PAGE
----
Earlier this year, a mind-expanding study published by two professors at Lancaster University in the UK showed an inextricable link between a person’s language and their perception of time. Culture Trip explores those different perceptions, and what they can teach us all about one another.
The subjects of the groundbreaking Lancaster University study, a group of Spanish-speaking Swedes, were asked to judge how much time had passed while watching either a line extend across a screen or a container fill with liquid.
Swedish speakers, like anglophones, tend to measure time in terms of physical distance: they might say ‘I went for a short break’ or ‘that was a long party’, for instance. Spanish speakers, on the other hand, mark the passage of time in physical quantities: for them, it would be ‘a small break’ or ‘a big party’.
Intriguingly, when prompted with the Swedish word for ‘duration’ – tid – the participants referenced the length of the line and paid no attention to the containers. When the researchers changed to the Spanish – duración – their estimates suddenly became influenced by the fullness of the containers. Aside from exemplifying the flexibility of thinking now associated with bilingualism, this provides clear-cut evidence of how language has the power to shape our most basic perceptions of the world.
The way in which we visualise the passing of time is also language-dependent. In Swedish, for example, the word for ‘future’ – framtid – literally translated means ‘front time’. By contrast, in Aymara, an indigenous language of Bolivia, Peru, Chile, and Argentina, the word is qhipuru, meaning ‘behind time’.
In June, Professor Panos Athanasopoulos, one of the professors heading the Lancaster University project, attempted to explain differences like this in a post for an academia-led website, The Conversation. He writes that for Swedish speakers (as for many English speakers) the future is ahead – it is something they do or don’t look forward to – but the past is very much behind them. Speakers of Aymara, on the other hand, conceive of the past as a known fact, clearly visible in front of them. They cannot, however, see the future and so it’s said to be behind them.
Yet another approach to representing time’s passing is found in Mandarin, as Athanasopoulos explains. Speakers of Mandarin visualise temporal events as unfolding along a vertical, descending line. When referring to the future, they employ the word for ‘down’ – xià – and, for past events, the equivalent of ‘up’ – shàng.
Switching effortlessly between different visualisations of time is pretty impressive but additional research conducted by Athanasopoulos suggests that bilinguals are capable of other kinds of cognitive acrobatics.
In 2015, he investigated one of the differences between German and English, namely the tendency to focus on the doing of an action and not simply its end point. In English, we can say ‘I was sailing to Bermuda and I saw Elvis’, where the emphasis is on the action of sailing, and ‘I sailed to Bermuda and I saw Elvis’, where both verbs are equally weighted and finished. In German, only the latter is possible. Interestingly, Athanasopoulos found that as native English speakers begin to progress with their German, they start to prefer the second formulation of events.
Another envy-inducing ability possessed by bilinguals is code-switching. This happens when words and expressions from two different languages are mixed during speech, sometimes during the same sentence.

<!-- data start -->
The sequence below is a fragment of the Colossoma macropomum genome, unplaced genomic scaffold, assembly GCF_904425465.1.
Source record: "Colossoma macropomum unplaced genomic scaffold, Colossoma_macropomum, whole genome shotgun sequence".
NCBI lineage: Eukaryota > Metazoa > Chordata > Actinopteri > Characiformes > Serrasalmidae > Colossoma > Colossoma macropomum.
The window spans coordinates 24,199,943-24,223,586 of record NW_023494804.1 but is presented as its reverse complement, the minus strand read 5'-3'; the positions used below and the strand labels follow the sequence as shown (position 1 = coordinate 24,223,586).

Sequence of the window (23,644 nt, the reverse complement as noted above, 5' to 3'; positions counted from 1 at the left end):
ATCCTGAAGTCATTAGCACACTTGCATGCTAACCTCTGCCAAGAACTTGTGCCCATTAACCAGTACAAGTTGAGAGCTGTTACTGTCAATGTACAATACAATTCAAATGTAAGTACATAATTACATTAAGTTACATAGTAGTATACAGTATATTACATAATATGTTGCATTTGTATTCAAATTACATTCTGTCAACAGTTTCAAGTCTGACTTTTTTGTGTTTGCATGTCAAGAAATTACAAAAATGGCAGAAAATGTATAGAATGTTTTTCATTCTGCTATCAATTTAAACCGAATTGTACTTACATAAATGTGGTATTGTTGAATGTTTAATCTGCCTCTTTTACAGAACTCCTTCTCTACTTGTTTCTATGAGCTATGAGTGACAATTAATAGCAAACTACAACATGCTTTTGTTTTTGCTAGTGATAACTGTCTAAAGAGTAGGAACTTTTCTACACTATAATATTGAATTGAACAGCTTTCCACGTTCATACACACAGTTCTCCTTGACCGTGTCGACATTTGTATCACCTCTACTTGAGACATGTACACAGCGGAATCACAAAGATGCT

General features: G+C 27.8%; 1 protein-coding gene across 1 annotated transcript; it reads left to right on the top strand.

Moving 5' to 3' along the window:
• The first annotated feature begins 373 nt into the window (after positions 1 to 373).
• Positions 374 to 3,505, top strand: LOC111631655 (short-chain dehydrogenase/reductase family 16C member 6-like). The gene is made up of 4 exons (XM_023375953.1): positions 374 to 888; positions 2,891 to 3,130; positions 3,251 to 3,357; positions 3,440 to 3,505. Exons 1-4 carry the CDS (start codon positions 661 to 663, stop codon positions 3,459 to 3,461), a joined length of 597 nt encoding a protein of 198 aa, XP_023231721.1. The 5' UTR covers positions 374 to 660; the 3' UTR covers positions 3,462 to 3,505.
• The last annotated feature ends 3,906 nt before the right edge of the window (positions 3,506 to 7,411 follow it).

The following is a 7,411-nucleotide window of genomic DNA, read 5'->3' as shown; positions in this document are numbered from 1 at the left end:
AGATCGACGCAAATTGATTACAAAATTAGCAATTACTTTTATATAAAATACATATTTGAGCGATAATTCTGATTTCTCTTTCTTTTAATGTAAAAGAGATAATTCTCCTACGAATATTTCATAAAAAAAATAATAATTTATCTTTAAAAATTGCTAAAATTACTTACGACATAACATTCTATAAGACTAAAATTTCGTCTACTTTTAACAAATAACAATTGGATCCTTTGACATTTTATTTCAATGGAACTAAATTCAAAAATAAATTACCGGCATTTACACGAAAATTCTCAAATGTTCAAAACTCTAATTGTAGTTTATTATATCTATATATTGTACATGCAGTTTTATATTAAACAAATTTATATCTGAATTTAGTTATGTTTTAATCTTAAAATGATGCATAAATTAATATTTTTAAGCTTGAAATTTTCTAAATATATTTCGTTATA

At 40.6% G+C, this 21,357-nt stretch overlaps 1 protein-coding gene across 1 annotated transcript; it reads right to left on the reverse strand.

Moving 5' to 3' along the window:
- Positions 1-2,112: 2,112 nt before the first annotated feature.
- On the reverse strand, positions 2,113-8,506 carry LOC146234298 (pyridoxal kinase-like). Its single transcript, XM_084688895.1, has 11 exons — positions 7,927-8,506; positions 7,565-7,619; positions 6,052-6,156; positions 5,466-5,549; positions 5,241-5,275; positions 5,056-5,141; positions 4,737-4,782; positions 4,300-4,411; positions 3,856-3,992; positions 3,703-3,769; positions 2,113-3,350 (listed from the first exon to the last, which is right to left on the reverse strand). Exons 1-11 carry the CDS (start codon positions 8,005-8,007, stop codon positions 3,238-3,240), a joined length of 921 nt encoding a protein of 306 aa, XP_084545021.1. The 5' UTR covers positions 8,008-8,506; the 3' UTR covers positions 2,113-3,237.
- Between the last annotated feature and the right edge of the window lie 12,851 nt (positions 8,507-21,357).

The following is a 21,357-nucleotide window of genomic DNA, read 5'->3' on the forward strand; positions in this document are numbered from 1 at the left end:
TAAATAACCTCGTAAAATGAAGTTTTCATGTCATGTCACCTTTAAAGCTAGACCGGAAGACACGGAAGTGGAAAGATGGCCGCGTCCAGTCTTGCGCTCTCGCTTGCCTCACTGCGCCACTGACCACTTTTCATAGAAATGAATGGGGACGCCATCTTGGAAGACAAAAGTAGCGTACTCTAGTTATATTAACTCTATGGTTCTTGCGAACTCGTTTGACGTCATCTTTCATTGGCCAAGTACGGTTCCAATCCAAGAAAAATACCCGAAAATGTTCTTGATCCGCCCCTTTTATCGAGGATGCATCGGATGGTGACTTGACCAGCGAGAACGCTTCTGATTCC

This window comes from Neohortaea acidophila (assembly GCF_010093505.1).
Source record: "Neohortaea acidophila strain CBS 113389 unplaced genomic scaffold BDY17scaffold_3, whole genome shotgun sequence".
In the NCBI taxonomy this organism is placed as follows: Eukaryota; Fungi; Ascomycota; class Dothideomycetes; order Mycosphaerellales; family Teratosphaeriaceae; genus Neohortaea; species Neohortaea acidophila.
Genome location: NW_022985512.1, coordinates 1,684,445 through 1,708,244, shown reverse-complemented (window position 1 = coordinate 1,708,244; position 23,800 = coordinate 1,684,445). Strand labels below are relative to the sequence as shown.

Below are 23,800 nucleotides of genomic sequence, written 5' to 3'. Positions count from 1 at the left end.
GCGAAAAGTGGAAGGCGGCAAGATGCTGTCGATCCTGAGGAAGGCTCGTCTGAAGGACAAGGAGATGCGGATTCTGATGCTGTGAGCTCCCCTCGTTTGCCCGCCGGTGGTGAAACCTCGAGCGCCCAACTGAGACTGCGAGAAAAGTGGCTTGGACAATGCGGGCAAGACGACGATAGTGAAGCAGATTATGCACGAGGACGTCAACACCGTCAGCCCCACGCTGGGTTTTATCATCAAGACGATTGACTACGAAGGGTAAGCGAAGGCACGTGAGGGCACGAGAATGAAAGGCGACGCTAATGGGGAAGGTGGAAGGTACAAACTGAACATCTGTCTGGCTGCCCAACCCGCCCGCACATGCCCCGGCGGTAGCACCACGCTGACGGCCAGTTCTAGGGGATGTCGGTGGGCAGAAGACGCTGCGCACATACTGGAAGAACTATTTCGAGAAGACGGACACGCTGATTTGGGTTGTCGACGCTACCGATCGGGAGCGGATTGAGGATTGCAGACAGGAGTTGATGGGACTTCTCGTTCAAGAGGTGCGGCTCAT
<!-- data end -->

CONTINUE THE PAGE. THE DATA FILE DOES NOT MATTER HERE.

Gibraltar, the surreal British territory on Spain’s southern tip, is a particular hotbed for code-switching. Gibraltarians don’t only switch between Spanish and English but also Llanito, which combines Spanish, English, Maltese and other European dialects. One frequently overheard local phrase, te llamo p’atrá anyway, uses Spanish, an anglicised translation of a Spanish phrase and an English word and roughly translates to ‘I’ll call you back anyway’.
Other investigations have shown that people feel their entire personalities change depending on what language they are speaking. In research carried out by leading linguists Jean-Marc Dewaele and Aneta Pavlenko between 2001 and 2003, more than two-thirds of 1,000 bilinguals said they felt ‘like a different person’ when speaking in another language.
Their findings are supported by countless expat testimonies. Take British people living in Spain. Spanish is a language that doesn’t allow much room for euphemism. For example, Spanish people will often answer the phone with dime, diga or digame, meaning ‘tell me’, ‘speak’ or ‘speak to me’. In the UK, and many other English-speaking countries, this might be taken as an affront; in Spain, it’s just another greeting. As a result, British natives often find themselves becoming more direct in life as a result of their adoption of Spanish.
What all this research shows is that we can all learn a lesson from the remarkable mental agility evidenced by people with fluency in two languages. As Professor Athanasopoulos wrote in an article coinciding with the publication of the recent Lancaster University study: ‘There is evidence to suggest that mentally going back and forth between different languages on a daily basis confers advantages on the ability to learn and multi-task, and even long-term benefits for mental well-being.’
In learning another language we can acquire a new way of visualising and thinking about time and events, and perhaps even a new side to our personality. And, in doing so, it might be possible to gain a better understanding of those who see things differently from us.
This article is part of our Explore Your World Through Language campaign. If you enjoyed this exploration of the wonders of words, why not sink your teeth into these great pieces: